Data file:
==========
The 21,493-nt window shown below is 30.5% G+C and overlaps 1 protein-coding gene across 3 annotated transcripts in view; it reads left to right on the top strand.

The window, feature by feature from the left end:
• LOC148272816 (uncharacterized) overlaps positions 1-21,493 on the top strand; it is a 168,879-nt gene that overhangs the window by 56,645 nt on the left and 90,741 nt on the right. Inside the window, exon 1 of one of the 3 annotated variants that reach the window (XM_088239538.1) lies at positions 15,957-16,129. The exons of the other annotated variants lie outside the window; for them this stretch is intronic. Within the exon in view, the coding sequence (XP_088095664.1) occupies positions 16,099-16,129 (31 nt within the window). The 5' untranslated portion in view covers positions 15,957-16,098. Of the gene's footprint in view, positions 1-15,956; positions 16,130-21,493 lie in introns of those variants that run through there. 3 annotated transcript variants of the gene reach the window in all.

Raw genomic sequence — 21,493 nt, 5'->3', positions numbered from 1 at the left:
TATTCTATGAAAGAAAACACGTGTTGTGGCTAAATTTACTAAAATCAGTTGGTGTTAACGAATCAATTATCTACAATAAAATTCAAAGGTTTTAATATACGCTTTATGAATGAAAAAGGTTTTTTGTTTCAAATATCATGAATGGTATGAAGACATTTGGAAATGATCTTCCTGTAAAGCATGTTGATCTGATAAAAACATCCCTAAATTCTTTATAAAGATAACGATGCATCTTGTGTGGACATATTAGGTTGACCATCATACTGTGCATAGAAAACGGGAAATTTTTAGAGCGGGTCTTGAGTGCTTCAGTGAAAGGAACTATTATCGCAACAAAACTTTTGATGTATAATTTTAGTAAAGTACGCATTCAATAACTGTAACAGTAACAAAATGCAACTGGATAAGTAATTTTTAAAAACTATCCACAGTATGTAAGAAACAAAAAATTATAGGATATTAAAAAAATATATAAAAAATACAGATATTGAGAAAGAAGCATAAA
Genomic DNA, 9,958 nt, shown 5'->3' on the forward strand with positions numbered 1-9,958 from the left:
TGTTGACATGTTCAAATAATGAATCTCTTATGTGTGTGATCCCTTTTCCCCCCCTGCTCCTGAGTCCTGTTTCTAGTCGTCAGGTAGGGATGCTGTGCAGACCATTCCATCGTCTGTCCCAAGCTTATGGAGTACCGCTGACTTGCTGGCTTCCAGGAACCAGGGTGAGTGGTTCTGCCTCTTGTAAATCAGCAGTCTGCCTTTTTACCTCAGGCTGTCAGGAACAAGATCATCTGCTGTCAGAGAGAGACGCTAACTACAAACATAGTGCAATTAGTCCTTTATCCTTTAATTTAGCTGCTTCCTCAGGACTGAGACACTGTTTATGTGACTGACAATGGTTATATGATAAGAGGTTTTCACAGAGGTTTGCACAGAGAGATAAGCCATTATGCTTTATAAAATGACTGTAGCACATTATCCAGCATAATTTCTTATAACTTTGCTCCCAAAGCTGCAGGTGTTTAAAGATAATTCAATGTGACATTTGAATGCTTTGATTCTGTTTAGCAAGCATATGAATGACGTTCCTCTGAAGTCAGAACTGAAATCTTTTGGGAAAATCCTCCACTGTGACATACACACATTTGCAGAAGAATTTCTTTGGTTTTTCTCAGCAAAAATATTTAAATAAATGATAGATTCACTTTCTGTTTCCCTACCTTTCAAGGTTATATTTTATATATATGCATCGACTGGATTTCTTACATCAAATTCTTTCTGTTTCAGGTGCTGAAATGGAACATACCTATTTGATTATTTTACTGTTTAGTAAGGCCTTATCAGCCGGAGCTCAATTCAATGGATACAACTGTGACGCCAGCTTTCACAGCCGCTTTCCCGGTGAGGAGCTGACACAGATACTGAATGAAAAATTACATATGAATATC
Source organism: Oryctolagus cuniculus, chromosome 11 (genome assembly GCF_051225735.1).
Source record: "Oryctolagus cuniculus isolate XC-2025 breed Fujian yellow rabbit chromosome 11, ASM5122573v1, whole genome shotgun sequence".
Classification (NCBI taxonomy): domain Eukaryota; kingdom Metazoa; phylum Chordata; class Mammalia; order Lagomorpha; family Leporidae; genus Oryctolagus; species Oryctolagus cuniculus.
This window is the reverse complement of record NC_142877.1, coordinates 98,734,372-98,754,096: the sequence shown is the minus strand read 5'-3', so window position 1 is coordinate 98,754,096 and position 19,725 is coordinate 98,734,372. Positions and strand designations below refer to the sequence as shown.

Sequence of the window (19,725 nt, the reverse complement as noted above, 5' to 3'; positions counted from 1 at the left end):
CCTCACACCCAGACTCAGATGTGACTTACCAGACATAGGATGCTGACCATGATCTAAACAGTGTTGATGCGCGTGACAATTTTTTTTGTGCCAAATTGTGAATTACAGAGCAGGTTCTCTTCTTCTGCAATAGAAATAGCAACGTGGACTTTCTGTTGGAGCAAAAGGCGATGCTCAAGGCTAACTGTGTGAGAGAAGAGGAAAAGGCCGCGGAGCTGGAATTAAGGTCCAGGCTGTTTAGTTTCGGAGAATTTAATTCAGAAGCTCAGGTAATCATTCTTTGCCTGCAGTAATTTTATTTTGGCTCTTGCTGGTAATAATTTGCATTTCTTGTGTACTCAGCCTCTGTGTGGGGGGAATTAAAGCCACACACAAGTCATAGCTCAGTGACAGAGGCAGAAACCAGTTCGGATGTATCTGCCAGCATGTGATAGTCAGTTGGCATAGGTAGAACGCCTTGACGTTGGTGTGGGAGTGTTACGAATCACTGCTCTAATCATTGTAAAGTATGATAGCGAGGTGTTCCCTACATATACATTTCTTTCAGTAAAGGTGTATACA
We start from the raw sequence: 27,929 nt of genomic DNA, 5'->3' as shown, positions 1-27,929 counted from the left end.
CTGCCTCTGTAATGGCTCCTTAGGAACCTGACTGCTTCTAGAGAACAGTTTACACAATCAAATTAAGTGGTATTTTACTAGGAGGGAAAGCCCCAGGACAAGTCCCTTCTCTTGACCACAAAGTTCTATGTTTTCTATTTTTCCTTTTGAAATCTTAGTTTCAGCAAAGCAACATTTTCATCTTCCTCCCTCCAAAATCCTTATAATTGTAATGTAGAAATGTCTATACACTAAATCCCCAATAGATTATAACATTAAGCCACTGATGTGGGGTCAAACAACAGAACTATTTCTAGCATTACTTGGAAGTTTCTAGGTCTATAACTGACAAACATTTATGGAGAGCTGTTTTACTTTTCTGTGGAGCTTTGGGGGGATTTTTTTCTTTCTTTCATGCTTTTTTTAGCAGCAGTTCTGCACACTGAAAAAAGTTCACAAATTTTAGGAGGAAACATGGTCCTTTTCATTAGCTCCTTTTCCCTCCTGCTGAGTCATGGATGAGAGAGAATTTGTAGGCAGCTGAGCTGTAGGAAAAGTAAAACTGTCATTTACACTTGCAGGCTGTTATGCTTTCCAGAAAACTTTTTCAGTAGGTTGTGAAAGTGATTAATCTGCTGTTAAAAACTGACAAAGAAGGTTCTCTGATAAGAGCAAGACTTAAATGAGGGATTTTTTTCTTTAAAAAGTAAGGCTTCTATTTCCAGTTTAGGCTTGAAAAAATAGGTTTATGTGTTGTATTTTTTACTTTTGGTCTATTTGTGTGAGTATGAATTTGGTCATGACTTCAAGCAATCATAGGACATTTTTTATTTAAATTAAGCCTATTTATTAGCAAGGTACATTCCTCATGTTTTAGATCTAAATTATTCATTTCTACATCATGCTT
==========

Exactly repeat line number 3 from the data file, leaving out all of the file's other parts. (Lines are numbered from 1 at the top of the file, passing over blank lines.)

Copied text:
• LOC148272816 (uncharacterized) overlaps positions 1-21,493 on the top strand; it is a 168,879-nt gene that overhangs the window by 56,645 nt on the left and 90,741 nt on the right. Inside the window, exon 1 of one of the 3 annotated variants that reach the window (XM_088239538.1) lies at positions 15,957-16,129. The exons of the other annotated variants lie outside the window; for them this stretch is intronic. Within the exon in view, the coding sequence (XP_088095664.1) occupies positions 16,099-16,129 (31 nt within the window). The 5' untranslated portion in view covers positions 15,957-16,098. Of the gene's footprint in view, positions 1-15,956; positions 16,130-21,493 lie in introns of those variants that run through there. 3 annotated transcript variants of the gene reach the window in all.